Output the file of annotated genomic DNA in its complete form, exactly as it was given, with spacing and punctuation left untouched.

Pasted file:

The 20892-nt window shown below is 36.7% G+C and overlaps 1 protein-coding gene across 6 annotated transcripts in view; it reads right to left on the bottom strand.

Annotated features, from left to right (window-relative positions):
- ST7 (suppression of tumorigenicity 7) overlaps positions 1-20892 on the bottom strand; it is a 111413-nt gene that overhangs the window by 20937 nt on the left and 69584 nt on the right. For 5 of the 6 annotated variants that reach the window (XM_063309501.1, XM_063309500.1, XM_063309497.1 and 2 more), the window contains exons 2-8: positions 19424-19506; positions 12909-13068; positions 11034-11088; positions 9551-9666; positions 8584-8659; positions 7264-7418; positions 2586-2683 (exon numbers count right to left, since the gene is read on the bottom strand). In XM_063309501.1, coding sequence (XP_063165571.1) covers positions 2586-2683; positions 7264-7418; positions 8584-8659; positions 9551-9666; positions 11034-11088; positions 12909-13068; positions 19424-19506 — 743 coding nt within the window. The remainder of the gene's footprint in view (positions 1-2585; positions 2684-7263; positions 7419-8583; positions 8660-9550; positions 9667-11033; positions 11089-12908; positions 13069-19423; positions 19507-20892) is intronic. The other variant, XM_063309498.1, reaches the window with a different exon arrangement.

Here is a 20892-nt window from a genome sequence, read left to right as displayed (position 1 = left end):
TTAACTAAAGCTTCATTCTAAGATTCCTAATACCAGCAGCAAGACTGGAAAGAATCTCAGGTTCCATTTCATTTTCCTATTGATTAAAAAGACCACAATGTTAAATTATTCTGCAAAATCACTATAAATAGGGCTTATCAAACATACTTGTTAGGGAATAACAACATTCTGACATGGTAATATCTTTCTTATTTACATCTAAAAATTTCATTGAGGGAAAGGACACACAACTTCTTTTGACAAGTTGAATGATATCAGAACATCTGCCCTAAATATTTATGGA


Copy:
The 20892-nt window shown below is 36.7% G+C and overlaps 1 protein-coding gene across 6 annotated transcripts in view; it reads right to left on the bottom strand.

Annotated features, from left to right (window-relative positions):
- ST7 (suppression of tumorigenicity 7) overlaps positions 1-20892 on the bottom strand; it is a 111413-nt gene that overhangs the window by 20937 nt on the left and 69584 nt on the right. For 5 of the 6 annotated variants that reach the window (XM_063309501.1, XM_063309500.1, XM_063309497.1 and 2 more), the window contains exons 2-8: positions 19424-19506; positions 12909-13068; positions 11034-11088; positions 9551-9666; positions 8584-8659; positions 7264-7418; positions 2586-2683 (exon numbers count right to left, since the gene is read on the bottom strand). In XM_063309501.1, coding sequence (XP_063165571.1) covers positions 2586-2683; positions 7264-7418; positions 8584-8659; positions 9551-9666; positions 11034-11088; positions 12909-13068; positions 19424-19506 — 743 coding nt within the window. The remainder of the gene's footprint in view (positions 1-2585; positions 2684-7263; positions 7419-8583; positions 8660-9550; positions 9667-11033; positions 11089-12908; positions 13069-19423; positions 19507-20892) is intronic. The other variant, XM_063309498.1, reaches the window with a different exon arrangement.

Here is a 20892-nt window from a genome sequence, read left to right as displayed (position 1 = left end):
TTAACTAAAGCTTCATTCTAAGATTCCTAATACCAGCAGCAAGACTGGAAAGAATCTCAGGTTCCATTTCATTTTCCTATTGATTAAAAAGACCACAATGTTAAATTATTCTGCAAAATCACTATAAATAGGGCTTATCAAACATACTTGTTAGGGAATAACAACATTCTGACATGGTAATATCTTTCTTATTTACATCTAAAAATTTCATTGAGGGAAAGGACACACAACTTCTTTTGACAAGTTGAATGATATCAGAACATCTGCCCTAAATATTTATGGA